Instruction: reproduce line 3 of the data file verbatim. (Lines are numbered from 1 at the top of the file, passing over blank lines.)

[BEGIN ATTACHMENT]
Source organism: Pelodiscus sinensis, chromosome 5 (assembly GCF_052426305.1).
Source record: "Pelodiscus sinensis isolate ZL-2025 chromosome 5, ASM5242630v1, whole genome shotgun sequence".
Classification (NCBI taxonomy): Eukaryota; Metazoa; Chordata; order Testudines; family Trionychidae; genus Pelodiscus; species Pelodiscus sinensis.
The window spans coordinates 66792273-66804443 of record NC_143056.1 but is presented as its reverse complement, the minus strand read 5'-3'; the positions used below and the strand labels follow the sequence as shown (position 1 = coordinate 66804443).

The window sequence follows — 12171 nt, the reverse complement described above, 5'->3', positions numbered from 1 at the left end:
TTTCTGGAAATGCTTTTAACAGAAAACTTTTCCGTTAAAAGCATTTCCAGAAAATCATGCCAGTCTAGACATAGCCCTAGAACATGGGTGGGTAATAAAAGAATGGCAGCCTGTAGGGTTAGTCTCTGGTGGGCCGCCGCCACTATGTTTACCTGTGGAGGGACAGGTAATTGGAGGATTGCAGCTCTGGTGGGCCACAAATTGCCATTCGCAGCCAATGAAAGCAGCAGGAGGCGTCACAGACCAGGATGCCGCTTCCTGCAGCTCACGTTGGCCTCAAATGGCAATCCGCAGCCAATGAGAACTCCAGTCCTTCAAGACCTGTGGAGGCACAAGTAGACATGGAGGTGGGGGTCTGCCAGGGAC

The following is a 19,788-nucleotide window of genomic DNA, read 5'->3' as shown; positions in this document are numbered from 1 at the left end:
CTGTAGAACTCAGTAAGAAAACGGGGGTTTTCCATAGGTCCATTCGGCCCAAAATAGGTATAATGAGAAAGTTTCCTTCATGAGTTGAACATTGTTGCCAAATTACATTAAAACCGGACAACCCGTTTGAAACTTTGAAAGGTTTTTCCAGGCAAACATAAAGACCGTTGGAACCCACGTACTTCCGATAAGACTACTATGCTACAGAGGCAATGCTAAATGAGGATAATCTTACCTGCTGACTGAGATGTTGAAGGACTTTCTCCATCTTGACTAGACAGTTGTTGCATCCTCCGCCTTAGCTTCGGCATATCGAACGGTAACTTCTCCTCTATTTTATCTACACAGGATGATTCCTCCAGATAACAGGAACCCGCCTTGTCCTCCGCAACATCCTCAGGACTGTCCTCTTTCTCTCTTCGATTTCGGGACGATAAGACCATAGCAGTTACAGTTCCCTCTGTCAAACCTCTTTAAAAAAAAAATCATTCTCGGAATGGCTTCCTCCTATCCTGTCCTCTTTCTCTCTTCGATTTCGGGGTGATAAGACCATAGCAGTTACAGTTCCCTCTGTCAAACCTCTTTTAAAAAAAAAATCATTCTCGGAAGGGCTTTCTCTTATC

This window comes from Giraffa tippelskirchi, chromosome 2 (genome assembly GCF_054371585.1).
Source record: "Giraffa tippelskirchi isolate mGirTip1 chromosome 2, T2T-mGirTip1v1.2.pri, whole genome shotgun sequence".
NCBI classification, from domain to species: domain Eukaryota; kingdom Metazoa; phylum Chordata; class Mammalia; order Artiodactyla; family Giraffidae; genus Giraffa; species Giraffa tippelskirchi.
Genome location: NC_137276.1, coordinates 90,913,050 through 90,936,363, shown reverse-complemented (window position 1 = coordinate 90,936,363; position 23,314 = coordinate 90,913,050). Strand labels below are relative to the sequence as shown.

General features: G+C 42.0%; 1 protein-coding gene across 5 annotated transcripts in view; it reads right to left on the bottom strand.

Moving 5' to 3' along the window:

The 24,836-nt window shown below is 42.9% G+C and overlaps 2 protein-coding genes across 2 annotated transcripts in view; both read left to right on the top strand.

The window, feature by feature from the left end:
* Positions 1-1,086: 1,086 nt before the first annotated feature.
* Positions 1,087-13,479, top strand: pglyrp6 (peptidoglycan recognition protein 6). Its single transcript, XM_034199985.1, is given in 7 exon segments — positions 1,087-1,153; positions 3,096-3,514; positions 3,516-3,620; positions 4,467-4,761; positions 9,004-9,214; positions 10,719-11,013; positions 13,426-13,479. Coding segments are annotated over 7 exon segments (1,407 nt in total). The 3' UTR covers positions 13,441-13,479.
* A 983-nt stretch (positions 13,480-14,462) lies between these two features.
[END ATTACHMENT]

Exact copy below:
Classification (NCBI taxonomy): Eukaryota; Metazoa; Chordata; order Testudines; family Trionychidae; genus Pelodiscus; species Pelodiscus sinensis.